Added: Williams Reinhard - Date: 24.12.2021 04:27 - Views: 18356 - Clicks: 7774
Toys are a fun and important part of every child's development. But each year, many kids are treated in hospital emergency departments for toy-related injuries. Choking is a risk for kids ages 3 or younger, because they tend to put objects in their mouths. Manufacturers follow guidelines and label most new toys for specific age groups. But the most important thing a parent can do — especially when it comes to younger children — is to supervise play.
The U. Steer clear of older toys, even hand-me-downs from friends and family. These might not meet current safety standards. And make sure a toy isn't too loud for your. The noise of some rattles, squeak toys, and musical or electronic toys can be as loud as a car horn — even louder if holds it directly to the ears — and can damage hearing. Always read labels to make sure a toy is right for 's age.
Guidelines published by the CPSC and other groups can help you make those buying decisions. Be sure to consider your child's temperament, habits, and behavior whenever you buy a new toy. Even who seems advanced compared with other kids the same age shouldn't use toys meant for older. The age levels for toys are determined by safety factors, not intelligence or maturity. After you've bought safe toys, it's also important to make sure kids know how to use them. The best way to do this is by supervising kids as they play.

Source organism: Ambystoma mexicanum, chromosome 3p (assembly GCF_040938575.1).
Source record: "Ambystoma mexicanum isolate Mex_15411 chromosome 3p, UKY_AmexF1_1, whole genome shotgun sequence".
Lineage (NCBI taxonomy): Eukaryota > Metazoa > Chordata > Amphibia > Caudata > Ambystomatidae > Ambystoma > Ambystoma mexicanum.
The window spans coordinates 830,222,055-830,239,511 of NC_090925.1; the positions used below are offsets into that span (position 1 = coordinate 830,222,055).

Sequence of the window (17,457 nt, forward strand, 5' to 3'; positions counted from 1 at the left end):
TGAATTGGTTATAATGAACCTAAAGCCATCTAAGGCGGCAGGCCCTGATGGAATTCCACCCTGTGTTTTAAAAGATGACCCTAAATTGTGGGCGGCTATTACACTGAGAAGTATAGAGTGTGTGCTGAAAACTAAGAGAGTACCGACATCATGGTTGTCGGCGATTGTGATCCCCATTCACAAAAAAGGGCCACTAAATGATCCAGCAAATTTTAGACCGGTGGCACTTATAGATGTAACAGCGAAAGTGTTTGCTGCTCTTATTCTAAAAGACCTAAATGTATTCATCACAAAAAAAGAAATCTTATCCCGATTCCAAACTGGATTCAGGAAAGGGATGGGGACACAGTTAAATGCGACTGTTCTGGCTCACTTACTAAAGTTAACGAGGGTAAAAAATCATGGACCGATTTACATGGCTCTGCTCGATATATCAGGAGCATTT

This teaches kids how to play safely while having fun. And be sure to keep toys clean. Some plastic toys can be cleaned in the dishwasher, but read the manufacturer's directions first. Another option is to mix antibacterial soap or a mild dishwashing detergent with hot water in a spray bottle and use it to clean toys, rinsing them afterward. If you have any doubt about a toy's safety, err on the side of caution and do not allow your child to play with it. Reviewed by: Kate M. Cronan, MD. Larger text size Large text size Regular text size. Toy Guidelines The U. Here are some general guidelines to keep in mind when shopping for toys: Toys made of fabric should be labeled as flame resistant or flame retardant.
Stuffed toys should be washable.
Painted toys must use lead-free paint. Art materials should say nontoxic. about choosing safe toys: for Babies for Toddlers and Preschoolers for School-Age Kids Keeping Toys Safe at Home After you've bought safe toys, it's also important to make sure kids know how to use them.
Parents should: Teach kids to put toys away. Check toys regularly to make sure that they aren't broken or unusable: Wooden toys shouldn't have splinters. Bikes and outdoor toys shouldn't have rust. Stuffed toys shouldn't have broken seams or exposed removable parts. Throw away broken toys or repair them right away.
Store outdoor toys when they're not in use so that they are not exposed to rain or snow.Help me pick out a new toy
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Choosing the Right Toys for the Right Age